There’s a lot to be said for tradition. Things we remember, things that bring us together can add meaning to our lives. Maddenfest in Brentwood is one of those good traditions. Even months after the festival, people talk about the experience. One of the people truly touched by the tradition of this year’s parade was Maureen Wheat. The thing that moved her to tears was a group of exquisite horses ridden by extraordinary men-Silver Spurs.
Silver Spurs horsemen are an amazing group who exemplify the characteristics of the cowboy way. Each man is an individual, yet they share a single purpose, a spirit of excellence and camaraderie visible to even the casual observer. These gentlemen are kind and proud. They are skilled and modest. They treat their horses and their “fans” with respect and patience.
For the Maddenfest Parade, eight cowboys came to ride. It was obvious from the first man out of the first truck that these gentlemen had it together. Tall, dark and handsome, dressed in embroidered denim shirts, hats and boots with horses decked in rodeo show gear, they got plenty of attention. As they made their way down the parade route, children and adults from as much as a block up the road were shouting for the horses…”look, here come the horses and cowboys, real cowboys!”
Let’ introduce you to the Tennessee Walker riding Silver Spurs cowboys:
Robert Hamilton is the point man for wrangling the riders for parades and such. He is a big man with a big friendly smile. He has been riding over 15 years. He loves horses. He loves sharing his horse experience with others. He rides a beautiful Appaloosa.
Louis Brown has only been riding for two years, but he is no novice. He rides with an air of direction that makes both horse and rider look good.
Jackie Robinson is a quiet man. He has a twinkle in his eyes, as he tends to his horse Gypsy, that says the two may seem all business, but it would be a different story among just friends.
Charles Wright has been riding for over 15 years also. He takes his time with a horse. They know each other. You can see the trust between this team.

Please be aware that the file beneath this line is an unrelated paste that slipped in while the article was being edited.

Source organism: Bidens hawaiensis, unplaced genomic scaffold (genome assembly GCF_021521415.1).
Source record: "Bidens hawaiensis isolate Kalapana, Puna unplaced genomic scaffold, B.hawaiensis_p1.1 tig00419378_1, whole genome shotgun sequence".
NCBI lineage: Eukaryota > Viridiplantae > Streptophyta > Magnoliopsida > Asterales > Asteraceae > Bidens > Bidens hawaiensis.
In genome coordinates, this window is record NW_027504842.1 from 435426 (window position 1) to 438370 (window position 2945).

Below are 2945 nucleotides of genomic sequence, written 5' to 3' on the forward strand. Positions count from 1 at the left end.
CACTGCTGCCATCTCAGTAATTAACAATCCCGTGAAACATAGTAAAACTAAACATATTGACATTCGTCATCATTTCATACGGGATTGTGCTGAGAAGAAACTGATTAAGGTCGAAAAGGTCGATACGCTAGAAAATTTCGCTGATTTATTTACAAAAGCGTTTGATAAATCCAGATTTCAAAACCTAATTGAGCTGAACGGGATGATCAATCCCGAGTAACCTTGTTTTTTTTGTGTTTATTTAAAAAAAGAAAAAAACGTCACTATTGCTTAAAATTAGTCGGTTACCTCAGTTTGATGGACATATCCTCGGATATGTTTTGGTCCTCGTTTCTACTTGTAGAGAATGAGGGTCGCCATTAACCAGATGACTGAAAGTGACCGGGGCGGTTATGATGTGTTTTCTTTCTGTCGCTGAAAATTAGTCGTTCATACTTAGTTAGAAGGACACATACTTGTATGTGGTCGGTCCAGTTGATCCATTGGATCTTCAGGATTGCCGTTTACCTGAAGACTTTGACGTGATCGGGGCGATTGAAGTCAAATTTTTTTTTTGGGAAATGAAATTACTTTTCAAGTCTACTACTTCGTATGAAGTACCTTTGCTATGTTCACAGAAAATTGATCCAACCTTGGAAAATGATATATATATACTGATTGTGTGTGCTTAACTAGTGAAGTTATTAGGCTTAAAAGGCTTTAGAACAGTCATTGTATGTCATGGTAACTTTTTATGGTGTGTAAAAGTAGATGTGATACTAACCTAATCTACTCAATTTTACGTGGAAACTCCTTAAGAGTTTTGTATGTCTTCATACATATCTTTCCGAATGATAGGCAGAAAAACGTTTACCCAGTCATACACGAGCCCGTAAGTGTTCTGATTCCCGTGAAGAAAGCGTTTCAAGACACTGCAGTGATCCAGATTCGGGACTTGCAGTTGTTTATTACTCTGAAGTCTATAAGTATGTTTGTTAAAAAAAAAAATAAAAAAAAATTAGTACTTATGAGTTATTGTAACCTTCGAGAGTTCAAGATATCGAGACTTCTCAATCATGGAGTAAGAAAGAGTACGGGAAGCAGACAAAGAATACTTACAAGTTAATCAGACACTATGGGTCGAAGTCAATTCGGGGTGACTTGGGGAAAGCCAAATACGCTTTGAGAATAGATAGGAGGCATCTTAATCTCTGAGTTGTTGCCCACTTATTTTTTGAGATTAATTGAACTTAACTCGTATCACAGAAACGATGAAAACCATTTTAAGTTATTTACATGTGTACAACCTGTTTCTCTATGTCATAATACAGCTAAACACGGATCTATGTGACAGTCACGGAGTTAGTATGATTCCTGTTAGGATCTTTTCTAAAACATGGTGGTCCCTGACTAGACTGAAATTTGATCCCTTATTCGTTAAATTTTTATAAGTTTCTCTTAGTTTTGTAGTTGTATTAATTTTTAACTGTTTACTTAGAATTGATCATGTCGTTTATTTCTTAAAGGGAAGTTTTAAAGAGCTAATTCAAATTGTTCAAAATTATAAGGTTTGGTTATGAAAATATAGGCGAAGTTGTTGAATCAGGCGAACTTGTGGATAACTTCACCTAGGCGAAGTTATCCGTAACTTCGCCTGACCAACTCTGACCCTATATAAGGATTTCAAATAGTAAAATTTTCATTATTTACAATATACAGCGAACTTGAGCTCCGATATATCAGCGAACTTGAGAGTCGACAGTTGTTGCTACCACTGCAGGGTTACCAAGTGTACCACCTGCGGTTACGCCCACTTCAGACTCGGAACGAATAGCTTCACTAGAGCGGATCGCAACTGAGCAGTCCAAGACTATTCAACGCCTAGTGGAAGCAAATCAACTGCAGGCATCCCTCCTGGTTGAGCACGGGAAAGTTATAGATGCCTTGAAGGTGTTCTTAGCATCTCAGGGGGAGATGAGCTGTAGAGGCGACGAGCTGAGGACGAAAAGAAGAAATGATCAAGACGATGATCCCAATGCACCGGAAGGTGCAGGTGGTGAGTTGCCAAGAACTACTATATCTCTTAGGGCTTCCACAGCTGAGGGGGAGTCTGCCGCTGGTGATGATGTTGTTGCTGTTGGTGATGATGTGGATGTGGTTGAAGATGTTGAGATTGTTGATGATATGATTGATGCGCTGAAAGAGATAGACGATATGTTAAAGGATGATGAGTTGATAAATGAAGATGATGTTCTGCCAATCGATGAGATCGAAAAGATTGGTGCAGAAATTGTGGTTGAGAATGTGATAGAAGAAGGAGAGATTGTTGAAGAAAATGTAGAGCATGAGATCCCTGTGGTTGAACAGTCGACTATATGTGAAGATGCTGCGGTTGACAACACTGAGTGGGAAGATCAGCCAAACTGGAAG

Gerald Williams has been riding horses for 30 years. He is a retired fireman who still serves others. The “Guys” say Gerald is always there when you need him. He has a beautiful “Walker”. He said it was easy to like their even gait. It delivers a good ride.
Henry Callicott got his first horse in 1973. He says he has been through 5 horses to get to the perfect one. Shamrock is the perfect horse for him. After 39 years of riding, you know a perfect horse when you see it!
Frank Gardner has been a horseman all his life. Walk-On Ranch in St. Louis County is a place where gentlemen riders on Tennessee Walkers can introduce young people to a different lifestyle. It is a place where the cowboy way is the right way for life. Amid the suburban sprawl, it is an island of sanity. A wise philosopher once said, “there’s something about the outside of a horse that’s good for the inside of a man.” Many a man or woman could use a lesson or two on life from Frank.
Lloyd White has been riding for 15 years. He is a family man and a showman. His family has horse people too. He speaks proudly of his daughter who shows their horses. He is happy to share his horse knowledge or an up –close horse opportunity with the people at the end of the parade route.
Well, all the gentlemen allow children and adults to pet and nuzzle the horses.
So it was with Maureen Wheat. She was from Brentwood. She cried as she said things had been very rough lately. But the horses changed her outlook. As she nuzzled Mr. White’s beautiful horse, she thanked the cowboys over and over. Seeing them had spurred on a catharsis, she felt it brought her life full circle.
They bring a smile to children’s faces. They excite the wild imagination of adults. They cause many to stand enrapt in the beauty of the moment. There really is something about the outside of a horse…especially when they are shared by the genuine cowboys we have come to know as the Silver Spurs riders.